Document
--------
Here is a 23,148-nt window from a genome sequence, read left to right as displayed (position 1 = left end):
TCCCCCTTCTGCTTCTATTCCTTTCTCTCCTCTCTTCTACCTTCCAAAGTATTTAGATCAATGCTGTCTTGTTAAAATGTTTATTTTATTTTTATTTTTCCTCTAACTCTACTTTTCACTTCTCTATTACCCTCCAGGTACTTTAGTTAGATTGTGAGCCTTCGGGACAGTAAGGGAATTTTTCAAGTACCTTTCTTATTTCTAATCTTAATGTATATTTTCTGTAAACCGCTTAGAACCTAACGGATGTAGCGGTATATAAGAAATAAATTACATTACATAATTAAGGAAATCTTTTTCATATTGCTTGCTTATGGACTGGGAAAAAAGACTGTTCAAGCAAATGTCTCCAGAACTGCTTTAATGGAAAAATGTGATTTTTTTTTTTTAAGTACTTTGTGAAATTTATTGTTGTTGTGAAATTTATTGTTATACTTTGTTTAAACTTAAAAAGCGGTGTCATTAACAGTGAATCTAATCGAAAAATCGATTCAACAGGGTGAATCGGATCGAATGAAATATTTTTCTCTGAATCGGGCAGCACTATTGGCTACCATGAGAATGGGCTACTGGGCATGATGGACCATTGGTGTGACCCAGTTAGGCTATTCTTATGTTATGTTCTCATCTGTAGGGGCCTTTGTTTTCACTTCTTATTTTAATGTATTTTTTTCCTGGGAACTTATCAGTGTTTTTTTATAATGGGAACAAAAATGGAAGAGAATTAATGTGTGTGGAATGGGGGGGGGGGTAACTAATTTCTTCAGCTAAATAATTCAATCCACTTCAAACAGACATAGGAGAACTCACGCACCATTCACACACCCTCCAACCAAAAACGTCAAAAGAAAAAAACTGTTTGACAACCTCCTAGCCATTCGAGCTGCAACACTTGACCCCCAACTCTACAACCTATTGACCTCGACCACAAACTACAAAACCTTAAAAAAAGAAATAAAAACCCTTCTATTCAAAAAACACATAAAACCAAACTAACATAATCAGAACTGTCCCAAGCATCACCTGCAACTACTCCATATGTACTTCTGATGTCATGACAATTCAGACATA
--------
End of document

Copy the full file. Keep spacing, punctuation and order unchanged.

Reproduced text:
Here is a 23,148-nt window from a genome sequence, read left to right as displayed (position 1 = left end):
TCCCCCTTCTGCTTCTATTCCTTTCTCTCCTCTCTTCTACCTTCCAAAGTATTTAGATCAATGCTGTCTTGTTAAAATGTTTATTTTATTTTTATTTTTCCTCTAACTCTACTTTTCACTTCTCTATTACCCTCCAGGTACTTTAGTTAGATTGTGAGCCTTCGGGACAGTAAGGGAATTTTTCAAGTACCTTTCTTATTTCTAATCTTAATGTATATTTTCTGTAAACCGCTTAGAACCTAACGGATGTAGCGGTATATAAGAAATAAATTACATTACATAATTAAGGAAATCTTTTTCATATTGCTTGCTTATGGACTGGGAAAAAAGACTGTTCAAGCAAATGTCTCCAGAACTGCTTTAATGGAAAAATGTGATTTTTTTTTTTTAAGTACTTTGTGAAATTTATTGTTGTTGTGAAATTTATTGTTATACTTTGTTTAAACTTAAAAAGCGGTGTCATTAACAGTGAATCTAATCGAAAAATCGATTCAACAGGGTGAATCGGATCGAATGAAATATTTTTCTCTGAATCGGGCAGCACTATTGGCTACCATGAGAATGGGCTACTGGGCATGATGGACCATTGGTGTGACCCAGTTAGGCTATTCTTATGTTATGTTCTCATCTGTAGGGGCCTTTGTTTTCACTTCTTATTTTAATGTATTTTTTTCCTGGGAACTTATCAGTGTTTTTTTATAATGGGAACAAAAATGGAAGAGAATTAATGTGTGTGGAATGGGGGGGGGGGTAACTAATTTCTTCAGCTAAATAATTCAATCCACTTCAAACAGACATAGGAGAACTCACGCACCATTCACACACCCTCCAACCAAAAACGTCAAAAGAAAAAAACTGTTTGACAACCTCCTAGCCATTCGAGCTGCAACACTTGACCCCCAACTCTACAACCTATTGACCTCGACCACAAACTACAAAACCTTAAAAAAAGAAATAAAAACCCTTCTATTCAAAAAACACATAAAACCAAACTAACATAATCAGAACTGTCCCAAGCATCACCTGCAACTACTCCATATGTACTTCTGATGTCATGACAATTCAGACATA